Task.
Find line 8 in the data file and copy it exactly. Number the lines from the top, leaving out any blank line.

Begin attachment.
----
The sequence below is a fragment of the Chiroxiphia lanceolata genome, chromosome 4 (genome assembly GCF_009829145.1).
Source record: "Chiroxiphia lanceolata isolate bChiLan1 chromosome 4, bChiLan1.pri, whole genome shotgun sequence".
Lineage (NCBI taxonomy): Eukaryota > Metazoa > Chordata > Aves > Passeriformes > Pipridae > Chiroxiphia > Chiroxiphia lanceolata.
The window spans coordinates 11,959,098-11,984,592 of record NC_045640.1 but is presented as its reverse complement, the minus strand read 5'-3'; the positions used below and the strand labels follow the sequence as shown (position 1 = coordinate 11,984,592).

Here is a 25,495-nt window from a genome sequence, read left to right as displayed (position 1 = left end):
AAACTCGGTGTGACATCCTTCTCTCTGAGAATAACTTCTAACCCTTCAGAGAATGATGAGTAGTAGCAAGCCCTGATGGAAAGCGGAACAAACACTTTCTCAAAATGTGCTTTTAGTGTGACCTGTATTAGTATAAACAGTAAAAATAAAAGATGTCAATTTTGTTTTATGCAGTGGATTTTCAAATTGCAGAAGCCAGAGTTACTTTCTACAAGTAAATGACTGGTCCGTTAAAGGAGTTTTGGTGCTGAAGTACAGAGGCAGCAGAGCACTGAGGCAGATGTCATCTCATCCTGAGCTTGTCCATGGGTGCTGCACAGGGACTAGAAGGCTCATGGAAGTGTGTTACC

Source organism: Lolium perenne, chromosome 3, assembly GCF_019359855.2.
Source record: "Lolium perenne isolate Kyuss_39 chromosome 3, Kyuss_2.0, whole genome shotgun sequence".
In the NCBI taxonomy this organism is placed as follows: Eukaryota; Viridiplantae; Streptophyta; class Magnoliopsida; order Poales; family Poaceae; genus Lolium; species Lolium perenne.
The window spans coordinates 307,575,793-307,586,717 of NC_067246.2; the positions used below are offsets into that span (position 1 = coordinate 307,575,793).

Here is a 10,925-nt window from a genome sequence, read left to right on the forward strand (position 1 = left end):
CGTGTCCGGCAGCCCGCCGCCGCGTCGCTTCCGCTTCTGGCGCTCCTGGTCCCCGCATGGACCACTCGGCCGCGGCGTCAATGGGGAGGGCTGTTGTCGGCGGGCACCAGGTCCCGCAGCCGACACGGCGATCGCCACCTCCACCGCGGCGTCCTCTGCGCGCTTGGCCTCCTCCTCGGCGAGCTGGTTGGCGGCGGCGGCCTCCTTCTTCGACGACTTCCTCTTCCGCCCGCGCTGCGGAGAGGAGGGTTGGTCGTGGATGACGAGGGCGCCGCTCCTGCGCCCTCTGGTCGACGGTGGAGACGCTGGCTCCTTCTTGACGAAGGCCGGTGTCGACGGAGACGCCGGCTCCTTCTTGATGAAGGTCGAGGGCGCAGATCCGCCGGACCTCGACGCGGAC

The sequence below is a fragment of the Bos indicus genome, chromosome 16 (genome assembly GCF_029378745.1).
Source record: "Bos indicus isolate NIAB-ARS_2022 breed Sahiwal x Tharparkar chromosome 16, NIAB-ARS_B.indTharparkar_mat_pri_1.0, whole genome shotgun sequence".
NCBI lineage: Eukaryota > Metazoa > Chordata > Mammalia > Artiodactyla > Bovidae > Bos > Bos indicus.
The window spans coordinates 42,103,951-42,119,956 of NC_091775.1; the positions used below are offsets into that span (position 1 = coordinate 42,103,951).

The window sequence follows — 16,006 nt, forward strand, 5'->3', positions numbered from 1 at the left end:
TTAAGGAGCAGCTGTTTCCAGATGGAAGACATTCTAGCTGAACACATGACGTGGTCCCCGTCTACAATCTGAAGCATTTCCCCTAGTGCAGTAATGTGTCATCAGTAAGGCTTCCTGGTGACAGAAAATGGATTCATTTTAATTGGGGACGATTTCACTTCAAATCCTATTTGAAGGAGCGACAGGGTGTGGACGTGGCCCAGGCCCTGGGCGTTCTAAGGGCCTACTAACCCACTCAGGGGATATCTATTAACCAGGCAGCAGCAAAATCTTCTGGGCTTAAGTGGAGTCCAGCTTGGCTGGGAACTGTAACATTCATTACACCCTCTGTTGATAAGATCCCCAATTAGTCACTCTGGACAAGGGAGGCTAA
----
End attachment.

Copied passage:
Source record: "Lolium perenne isolate Kyuss_39 chromosome 3, Kyuss_2.0, whole genome shotgun sequence".